Katharina L. Willmann 1 , Stefanie Klaver 1 , 2 , Figen Doğu 3 , Elisangela Santos-Valente 1 , Wojciech Garncarz 1 , Ivan Bilic 1 , Emily Mace 4 , Elisabeth Salzer 1 , Cecilia Domínguez Conde 1 , Heiko Sic 5 , Peter Májek 1 , Pinaki P. Banerjee 4 , Gregory I. Vladimer 1 , Şule Haskoloğlu 3 , Musa Gökalp Bolkent 3 , Alphan Küpesiz 6 , Antonio Condino-Neto 2 , Jacques Colinge 1 , Giulio Superti-Furga 1 , Winfried F. Pickl 7 , Menno C. van Zelm 8 , Hermann Eibel 5 , Jordan S. Orange 4 , Aydan Ikincioğulları 3 , Kaan Boztuğ a , 1 , 9
19 November 2014
Primary immunodeficiency disorders enable identification of genes with crucial roles in the human immune system. Here we study patients suffering from recurrent bacterial, viral and Cryptosporidium infections, and identify a biallelic mutation in the MAP3K14 gene encoding NIK (NF-κB-inducing kinase). Loss of kinase activity of mutant NIK, predicted by in silico analysis and confirmed by functional assays, leads to defective activation of both canonical and non-canonical NF-κB signalling. Patients with mutated NIK exhibit B-cell lymphopenia, decreased frequencies of class-switched memory B cells and hypogammaglobulinemia due to impaired B-cell survival, and impaired ICOSL expression. Although overall T-cell numbers are normal, both follicular helper and memory T cells are perturbed. Natural killer (NK) cells are decreased and exhibit defective activation, leading to impaired formation of NK-cell immunological synapses. Collectively, our data illustrate the non-redundant role for NIK in human immune responses, demonstrating that loss-of-function mutations in NIK can cause multiple aberrations of lymphoid immunity.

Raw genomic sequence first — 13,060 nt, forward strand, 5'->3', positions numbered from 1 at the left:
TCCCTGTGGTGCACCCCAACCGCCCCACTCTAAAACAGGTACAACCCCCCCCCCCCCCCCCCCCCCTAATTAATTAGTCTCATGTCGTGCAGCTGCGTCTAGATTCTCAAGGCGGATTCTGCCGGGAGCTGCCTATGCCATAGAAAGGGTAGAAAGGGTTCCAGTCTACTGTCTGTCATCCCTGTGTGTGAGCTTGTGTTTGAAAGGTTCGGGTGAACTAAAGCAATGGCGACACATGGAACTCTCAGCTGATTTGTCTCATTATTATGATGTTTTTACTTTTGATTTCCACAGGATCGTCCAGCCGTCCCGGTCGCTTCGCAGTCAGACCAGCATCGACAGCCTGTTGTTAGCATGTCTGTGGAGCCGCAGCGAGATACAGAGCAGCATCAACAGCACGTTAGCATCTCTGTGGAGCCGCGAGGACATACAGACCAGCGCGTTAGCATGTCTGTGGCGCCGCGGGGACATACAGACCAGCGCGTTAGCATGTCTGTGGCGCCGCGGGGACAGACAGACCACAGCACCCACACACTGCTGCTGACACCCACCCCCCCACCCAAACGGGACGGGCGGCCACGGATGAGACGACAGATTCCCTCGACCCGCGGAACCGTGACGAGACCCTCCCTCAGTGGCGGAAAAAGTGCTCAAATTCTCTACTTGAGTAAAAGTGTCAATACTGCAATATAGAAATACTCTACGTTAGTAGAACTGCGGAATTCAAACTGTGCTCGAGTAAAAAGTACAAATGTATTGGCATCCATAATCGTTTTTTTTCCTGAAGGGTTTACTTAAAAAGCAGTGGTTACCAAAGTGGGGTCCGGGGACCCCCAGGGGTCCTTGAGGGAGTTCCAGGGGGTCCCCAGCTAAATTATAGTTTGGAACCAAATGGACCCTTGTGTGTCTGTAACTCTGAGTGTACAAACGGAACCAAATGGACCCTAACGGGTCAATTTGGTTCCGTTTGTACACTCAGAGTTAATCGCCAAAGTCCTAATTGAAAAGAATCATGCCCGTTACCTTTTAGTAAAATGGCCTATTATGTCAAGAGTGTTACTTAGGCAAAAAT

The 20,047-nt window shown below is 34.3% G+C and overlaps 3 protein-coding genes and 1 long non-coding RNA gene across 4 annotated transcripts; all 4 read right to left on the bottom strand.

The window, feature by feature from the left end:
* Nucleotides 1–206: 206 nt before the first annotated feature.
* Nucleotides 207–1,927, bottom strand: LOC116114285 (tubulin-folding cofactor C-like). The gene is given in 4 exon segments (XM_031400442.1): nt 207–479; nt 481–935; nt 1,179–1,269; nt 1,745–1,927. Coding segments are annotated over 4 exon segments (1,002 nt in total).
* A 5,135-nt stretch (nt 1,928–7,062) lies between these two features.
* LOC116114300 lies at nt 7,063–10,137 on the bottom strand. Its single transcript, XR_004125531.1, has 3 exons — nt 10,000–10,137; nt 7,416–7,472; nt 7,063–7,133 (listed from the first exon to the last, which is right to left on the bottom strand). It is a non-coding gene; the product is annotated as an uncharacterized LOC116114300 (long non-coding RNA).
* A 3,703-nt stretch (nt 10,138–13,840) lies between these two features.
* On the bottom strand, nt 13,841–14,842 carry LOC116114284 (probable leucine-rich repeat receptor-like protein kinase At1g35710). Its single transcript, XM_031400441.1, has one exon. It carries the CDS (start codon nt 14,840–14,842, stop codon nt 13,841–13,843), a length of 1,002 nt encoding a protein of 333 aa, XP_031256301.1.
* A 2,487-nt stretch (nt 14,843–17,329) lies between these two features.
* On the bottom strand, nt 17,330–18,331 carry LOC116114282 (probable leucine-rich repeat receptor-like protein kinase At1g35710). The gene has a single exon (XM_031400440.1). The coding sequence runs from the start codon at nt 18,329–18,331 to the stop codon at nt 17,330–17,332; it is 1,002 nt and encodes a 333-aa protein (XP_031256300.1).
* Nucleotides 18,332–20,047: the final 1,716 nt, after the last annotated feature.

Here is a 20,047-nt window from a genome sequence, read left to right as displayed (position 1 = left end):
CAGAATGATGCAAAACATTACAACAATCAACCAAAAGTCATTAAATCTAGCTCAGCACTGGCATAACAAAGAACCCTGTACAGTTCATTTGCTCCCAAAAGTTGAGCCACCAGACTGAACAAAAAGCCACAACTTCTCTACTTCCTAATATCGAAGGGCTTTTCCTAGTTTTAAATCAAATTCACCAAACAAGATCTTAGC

Primary immunodeficiency disorders can be used to identify key immune functions. Here, the authors identify a biallelic mutation in the gene encoding NF-κB-inducing kinase in a family suffering a range of infections, and show that it causes defects in NK and T-cell function and has broad effects on B-cell function.